“They call it by right name—body shopping. Along with the body, pledging the mind and heart we had created these magnificent facades. Taking loan as they expect and repaying them like machines, we brokered our freedom and dignity. Thinking in the way they ask us to and walking in the way they ask us to, we have been living. It’s searching for diamonds under the hoods of cobras.” 

“Ptch! Fear each minute… fear! What kind of life is this? Like the wending machine which lets out a chocolate each time a quarter is put!” 

Kanthi squatted on the bike path. 

Unmindful of all social restraints, she was crying. 

All the sorrow in her heart began flowing out through her tears as if she waited to speak out all these days. Like a river in flood.

Visali did not know how to console Kanthi. Since childhood her sister had been a support to Visali. Her spirit and soul. When such a sister broke down uncontrollably, she stood frozen, her mind blank. 

Recovering, she began involuntarily walking towards the rose bush. 

One by one the incidents began coming up in her memory.

Somehow she was reminded of the guests of the scientist and his cook’s curses.

“They said flowers will come abundantly but the mother root itself died. Ptch!

”A small question pricked Visali like a thorn. Actually, whose permission did they take to enter our gardens? With whose cooperation did the plants and trees in our premises crossed the borders? Why did they offer the wealth of living plants on hillocks, mounds and plains to them? When they are preserving their species carefully, how have we become helpless? With our own hands, we are handing over the gene wealth which is the backbone of the nation? Knowing fully well … again and again! 

For some reason, the officer who threw aside the tulip tubes at the airport rose in her mind’s eye. Visali pursed her lips. She glanced across the iron wire fencing.

Behind the rose bush, there … there dutura, there a neem and there curry leaf tree. 

Cold ran through Visali’s back. 

How many varieties? How many species? 

In which soil were they engendered? In which water did they get wet? Which breeze did they breath? 

From where did the roots of trees that grew here come from? 

In which land did the mother root of these widespread branches take root? 

Opening her eyes, Visali stared. 

In one eye tears, in the other fire!

Every plant that the social teacher had tried to teach us in childhood seems to reappear here in full blossom. Flowered luxuriously.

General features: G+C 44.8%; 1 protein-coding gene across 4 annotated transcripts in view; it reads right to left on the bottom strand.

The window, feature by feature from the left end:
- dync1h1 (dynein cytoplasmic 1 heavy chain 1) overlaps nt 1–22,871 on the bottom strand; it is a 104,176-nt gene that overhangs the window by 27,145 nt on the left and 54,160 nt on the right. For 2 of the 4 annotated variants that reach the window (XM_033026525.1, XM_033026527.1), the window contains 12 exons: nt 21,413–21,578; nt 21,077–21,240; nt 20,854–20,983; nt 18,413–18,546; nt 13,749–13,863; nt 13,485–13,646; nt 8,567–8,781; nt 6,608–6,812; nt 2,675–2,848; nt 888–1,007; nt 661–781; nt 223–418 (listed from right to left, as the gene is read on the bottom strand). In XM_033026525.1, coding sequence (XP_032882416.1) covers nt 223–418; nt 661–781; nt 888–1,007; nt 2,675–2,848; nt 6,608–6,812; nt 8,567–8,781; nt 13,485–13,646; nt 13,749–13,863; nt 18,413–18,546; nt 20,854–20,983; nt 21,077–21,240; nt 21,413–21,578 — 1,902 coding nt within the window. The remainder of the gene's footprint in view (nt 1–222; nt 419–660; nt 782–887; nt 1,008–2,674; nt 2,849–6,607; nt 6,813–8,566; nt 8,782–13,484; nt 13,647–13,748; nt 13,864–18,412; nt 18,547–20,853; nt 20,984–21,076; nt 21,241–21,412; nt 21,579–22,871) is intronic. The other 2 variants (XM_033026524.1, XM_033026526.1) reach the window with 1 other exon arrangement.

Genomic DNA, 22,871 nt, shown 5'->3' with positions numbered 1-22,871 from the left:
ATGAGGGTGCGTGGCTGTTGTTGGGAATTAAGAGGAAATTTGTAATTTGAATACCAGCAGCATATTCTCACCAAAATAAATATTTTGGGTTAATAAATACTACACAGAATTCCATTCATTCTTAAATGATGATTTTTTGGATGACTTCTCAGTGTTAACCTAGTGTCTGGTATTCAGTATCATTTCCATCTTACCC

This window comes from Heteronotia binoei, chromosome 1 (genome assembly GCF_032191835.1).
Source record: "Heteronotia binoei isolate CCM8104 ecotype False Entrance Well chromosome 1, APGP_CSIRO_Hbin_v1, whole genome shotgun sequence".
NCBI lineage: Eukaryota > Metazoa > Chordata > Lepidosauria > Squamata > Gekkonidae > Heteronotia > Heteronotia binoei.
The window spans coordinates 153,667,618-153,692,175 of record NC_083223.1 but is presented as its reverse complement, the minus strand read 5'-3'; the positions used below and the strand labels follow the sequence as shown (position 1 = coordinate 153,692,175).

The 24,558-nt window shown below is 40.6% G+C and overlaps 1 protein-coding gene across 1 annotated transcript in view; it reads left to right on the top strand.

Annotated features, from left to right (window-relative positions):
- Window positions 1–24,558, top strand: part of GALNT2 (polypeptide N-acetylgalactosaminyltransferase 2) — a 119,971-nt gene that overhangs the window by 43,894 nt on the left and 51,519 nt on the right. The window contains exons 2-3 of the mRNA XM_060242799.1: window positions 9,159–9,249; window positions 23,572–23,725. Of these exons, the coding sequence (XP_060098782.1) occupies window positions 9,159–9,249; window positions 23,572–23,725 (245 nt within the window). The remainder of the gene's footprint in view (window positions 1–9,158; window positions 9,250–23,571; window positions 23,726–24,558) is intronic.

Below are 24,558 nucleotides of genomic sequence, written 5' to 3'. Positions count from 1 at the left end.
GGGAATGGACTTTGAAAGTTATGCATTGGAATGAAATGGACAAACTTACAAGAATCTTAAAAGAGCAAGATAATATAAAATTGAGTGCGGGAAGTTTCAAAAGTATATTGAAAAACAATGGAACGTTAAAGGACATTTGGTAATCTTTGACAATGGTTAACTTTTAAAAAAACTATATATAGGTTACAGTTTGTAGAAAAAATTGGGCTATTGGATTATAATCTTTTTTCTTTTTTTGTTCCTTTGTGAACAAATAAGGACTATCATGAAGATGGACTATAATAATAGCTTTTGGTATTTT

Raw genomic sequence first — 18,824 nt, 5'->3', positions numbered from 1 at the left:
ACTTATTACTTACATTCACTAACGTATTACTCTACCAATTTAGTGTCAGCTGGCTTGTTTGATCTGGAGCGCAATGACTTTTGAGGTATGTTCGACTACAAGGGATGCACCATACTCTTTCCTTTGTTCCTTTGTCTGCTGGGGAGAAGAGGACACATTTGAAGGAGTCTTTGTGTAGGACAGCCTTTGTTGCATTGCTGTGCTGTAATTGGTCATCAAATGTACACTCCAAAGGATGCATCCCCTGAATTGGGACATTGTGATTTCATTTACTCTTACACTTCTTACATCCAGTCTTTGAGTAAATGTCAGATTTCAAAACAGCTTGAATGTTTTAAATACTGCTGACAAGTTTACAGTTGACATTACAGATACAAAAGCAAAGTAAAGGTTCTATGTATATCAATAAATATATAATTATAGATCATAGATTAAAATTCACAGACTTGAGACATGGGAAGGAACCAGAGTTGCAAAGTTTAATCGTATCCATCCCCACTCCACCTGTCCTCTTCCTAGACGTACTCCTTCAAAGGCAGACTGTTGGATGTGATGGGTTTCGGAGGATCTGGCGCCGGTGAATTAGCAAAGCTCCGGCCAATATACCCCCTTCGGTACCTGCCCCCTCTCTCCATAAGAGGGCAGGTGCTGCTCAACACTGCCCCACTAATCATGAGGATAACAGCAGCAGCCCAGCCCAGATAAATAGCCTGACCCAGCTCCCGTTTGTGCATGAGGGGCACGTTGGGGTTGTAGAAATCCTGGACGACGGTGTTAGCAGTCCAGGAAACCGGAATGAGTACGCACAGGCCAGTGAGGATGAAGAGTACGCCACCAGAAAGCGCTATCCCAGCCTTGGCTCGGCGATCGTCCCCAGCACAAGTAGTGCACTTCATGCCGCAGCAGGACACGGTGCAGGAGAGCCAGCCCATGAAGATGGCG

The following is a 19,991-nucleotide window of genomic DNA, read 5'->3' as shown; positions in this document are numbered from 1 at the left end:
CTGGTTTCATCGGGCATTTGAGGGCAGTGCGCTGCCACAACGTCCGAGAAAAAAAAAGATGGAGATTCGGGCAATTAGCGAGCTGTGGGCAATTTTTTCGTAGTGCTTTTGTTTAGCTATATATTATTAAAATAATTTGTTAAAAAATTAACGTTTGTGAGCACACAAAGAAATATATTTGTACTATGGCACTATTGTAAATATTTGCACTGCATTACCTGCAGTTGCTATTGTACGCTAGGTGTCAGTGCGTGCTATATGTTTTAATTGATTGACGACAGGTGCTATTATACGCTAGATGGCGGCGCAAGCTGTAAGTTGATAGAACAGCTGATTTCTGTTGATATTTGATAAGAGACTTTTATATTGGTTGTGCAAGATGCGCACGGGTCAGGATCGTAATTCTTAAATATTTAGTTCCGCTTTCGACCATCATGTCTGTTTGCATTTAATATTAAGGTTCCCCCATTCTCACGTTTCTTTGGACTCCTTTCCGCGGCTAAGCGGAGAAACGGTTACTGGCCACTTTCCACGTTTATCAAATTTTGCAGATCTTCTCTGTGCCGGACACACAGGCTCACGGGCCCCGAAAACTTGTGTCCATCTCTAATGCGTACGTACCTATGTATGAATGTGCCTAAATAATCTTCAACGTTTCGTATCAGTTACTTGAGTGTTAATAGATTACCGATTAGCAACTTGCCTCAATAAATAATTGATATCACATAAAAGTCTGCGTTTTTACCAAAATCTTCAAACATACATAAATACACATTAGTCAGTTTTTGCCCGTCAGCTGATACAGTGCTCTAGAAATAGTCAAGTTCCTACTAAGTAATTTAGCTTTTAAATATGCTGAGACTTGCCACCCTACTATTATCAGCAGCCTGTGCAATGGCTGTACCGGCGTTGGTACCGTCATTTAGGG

The Amazon, Congo, Nile, Kalahari, Mediterranean, East Asia, Panama, Mexico, whatever it may be? Uprooted there and reinstalled here! 

Visali looked up.

Over the rose shrub, iron fencing, towards the biker’s path.

Kanthi dispirited totally.

Her little sister.

Apple of the eye of the whole family! Will she one day turn into a dust particle in somebody’s eye and be cruelly crushed? In this commercial culture, consumerist world will they trash her like a used thing?

Then, and then will she turn spiritless like desiccated—sugarcanes from which juice is extracted? Will she slump to the ground with not a nerve alive in her body? 

The sweet rose of their front yard—her little sister!

Before she flowered fully?

Visali’s throat choked.

Without a second thought—with single-minded concentration—she began undoing the iron wire fencing.

With bare hands.

Her hands smelled of rusted iron.

So what?

She could not stop herself.

Whenever Kanthi joined her, she stood beside Visali and began removing the fence. 

Exactly like her elder sister.


Reference # 69J-2010-01-09-10

* Akkada Poosina Puvvu — a Telugu story, first published in Vipula monthly March 2007 and later in the book titled Vivarnam by Chandra Latha (2007), Prabhava, Nellore, pp. 69-96. Translated into English by C L L Jayaprada, Associate Professor of English, Andhra University, Visakhapatnam, Andhra Pradesh, India. E-mail: jaya_cll@yahoo.com

1. Aavakai—mango pickle with mustard, popular in Andhra Pradesh.

2. Ariselu—sweets made of rice floor and jaggery, fried in ghee.



Post your Comment   


   E-Mail Id



maximum 400 characters

  Confirmation Code


Verify Code



Policy Prohibiting Discrimination and SH

Telugu, Telugu Literature, Telugu Books, Telugu Pustakalu, CPBA Books, Telugu Book Reviews, Telugu Reference Books, Telugu Language, Telugu Vantakalu, Telugu Vantalu, Telugu People, Telugu News, Telugu News Papers, Learn Telugu, Learn Telugu Language Online, Study Telugu, Learning Telugu, Telugu for Beginners, Telugu Learning Kit, Telugu Kit, Telugu Study Kit, Telugu Study Online, Study  Telugu Language, Telugu Learning Products, Telugu Dictionary, Telugu - English Dictionary, Sahithi Sravanthi, Telugu Sahithi, Download Telugu Material, Telugu Stories in English, Telugu Stories, Download Telugu Calendar 2011, Telugu for Kids, Telugu Literature Books, Telugu Literature pdf, Telugu Literature in Telugu, Telugu Literature Sites, Telugu Literature Online, Telugu Literature Websites, Telugu Sahiti, Telugu e-Books, Telugu Sahityam Books, Telugu lo Kathalu, Telugu Associations in India Abroad, Telugu Sanghalu, Telugu Alphabet, Telugu Alphabets, Telugu Varnamala, Telugu Rachayithala Directory, Telugu Rachayithala Addresses, Telugu Vocabulary, Telugu Shabdamala, Telugu lo matladukundamTerms of Use  |  Privacy Policy 

2007-12 CP Brown Academy. All rights reserved.